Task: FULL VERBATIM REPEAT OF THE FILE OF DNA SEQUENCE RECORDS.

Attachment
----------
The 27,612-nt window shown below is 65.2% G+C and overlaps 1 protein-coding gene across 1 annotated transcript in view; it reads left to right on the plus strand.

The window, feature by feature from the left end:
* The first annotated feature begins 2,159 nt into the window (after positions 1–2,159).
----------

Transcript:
The 27,612-nt window shown below is 65.2% G+C and overlaps 1 protein-coding gene across 1 annotated transcript in view; it reads left to right on the plus strand.

The window, feature by feature from the left end:
* The first annotated feature begins 2,159 nt into the window (after positions 1–2,159).